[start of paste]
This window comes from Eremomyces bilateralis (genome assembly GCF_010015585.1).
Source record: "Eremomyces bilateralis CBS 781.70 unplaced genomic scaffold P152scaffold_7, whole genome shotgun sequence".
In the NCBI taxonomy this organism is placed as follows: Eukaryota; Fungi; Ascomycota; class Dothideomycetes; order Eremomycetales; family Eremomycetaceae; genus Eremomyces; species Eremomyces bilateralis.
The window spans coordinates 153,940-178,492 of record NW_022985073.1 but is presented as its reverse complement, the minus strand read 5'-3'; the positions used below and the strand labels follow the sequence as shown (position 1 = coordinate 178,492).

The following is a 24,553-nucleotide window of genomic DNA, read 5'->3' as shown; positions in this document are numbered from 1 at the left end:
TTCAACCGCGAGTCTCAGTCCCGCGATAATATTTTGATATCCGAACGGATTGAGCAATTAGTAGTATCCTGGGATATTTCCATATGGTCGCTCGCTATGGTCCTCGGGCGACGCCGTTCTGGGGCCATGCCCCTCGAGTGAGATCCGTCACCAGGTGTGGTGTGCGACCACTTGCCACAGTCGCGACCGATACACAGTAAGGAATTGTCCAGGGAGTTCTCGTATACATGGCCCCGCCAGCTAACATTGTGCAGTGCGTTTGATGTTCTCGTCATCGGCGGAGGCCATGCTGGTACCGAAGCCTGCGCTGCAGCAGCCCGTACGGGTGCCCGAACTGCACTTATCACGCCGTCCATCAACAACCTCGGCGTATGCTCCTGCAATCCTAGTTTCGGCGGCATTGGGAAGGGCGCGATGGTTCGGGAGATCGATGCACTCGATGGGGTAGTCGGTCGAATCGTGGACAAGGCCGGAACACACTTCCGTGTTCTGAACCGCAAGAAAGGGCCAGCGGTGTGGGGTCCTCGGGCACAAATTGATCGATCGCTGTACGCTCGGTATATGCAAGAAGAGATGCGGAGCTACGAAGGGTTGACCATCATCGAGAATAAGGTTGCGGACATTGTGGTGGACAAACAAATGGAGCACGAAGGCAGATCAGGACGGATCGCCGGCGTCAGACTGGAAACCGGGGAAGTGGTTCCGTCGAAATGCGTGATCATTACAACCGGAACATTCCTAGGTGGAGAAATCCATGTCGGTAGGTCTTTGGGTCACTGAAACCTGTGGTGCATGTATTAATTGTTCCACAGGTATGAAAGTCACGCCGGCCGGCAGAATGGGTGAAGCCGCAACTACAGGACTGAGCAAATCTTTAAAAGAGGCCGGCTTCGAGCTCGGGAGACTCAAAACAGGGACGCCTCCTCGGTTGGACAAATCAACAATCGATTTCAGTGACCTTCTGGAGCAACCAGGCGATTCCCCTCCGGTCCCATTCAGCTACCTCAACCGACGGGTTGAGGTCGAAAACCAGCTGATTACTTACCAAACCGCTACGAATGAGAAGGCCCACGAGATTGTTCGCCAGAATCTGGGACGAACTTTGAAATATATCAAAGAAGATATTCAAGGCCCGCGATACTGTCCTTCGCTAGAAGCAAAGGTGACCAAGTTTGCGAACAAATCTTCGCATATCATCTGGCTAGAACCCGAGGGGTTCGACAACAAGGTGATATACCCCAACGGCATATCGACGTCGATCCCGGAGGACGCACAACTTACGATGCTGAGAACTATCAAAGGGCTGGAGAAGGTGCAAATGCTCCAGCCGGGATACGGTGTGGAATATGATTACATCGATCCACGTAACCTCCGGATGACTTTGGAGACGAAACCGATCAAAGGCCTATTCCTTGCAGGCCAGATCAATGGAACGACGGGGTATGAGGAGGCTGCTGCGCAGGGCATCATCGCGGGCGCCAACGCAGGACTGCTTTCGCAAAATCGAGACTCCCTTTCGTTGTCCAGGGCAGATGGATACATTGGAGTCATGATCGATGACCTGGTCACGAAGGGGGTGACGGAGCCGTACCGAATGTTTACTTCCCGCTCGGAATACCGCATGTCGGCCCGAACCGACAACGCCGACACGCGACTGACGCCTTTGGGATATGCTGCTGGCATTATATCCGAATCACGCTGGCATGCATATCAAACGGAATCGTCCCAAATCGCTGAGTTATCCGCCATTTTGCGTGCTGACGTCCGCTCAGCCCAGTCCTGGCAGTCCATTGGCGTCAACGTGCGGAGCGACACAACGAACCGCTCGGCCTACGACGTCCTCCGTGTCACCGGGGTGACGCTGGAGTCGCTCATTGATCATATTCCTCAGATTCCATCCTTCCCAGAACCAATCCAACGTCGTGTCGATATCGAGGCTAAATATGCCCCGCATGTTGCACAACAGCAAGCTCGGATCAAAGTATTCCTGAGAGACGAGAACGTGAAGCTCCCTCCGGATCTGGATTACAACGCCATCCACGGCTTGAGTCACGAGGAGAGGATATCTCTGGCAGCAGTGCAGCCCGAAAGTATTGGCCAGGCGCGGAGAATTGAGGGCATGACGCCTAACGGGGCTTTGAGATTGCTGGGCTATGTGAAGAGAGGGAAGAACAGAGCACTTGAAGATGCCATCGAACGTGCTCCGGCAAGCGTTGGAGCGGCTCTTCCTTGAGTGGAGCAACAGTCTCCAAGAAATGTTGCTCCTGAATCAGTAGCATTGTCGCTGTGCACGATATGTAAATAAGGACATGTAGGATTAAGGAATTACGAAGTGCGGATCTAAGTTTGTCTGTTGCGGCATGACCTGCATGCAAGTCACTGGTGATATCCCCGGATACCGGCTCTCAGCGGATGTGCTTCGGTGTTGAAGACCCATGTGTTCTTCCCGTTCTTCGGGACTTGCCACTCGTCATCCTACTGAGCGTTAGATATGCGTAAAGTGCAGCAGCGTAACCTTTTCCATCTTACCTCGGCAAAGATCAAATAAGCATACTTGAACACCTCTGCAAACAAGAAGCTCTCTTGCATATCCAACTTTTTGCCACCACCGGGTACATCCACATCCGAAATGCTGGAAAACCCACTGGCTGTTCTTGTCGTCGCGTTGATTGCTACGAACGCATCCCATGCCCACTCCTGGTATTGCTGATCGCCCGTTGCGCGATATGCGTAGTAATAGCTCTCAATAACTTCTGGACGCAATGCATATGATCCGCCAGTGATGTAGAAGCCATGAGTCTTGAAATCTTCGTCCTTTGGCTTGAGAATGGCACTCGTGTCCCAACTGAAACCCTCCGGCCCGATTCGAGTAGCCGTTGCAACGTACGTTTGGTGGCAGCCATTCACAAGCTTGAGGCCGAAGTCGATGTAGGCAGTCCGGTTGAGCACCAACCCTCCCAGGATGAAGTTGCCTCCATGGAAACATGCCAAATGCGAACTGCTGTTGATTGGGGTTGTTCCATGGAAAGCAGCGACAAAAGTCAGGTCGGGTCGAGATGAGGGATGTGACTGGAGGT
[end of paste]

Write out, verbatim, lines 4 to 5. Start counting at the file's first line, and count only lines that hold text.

The window spans coordinates 153,940-178,492 of record NW_022985073.1 but is presented as its reverse complement, the minus strand read 5'-3'; the positions used below and the strand labels follow the sequence as shown (position 1 = coordinate 178,492).

The following is a 24,553-nucleotide window of genomic DNA, read 5'->3' as shown; positions in this document are numbered from 1 at the left end: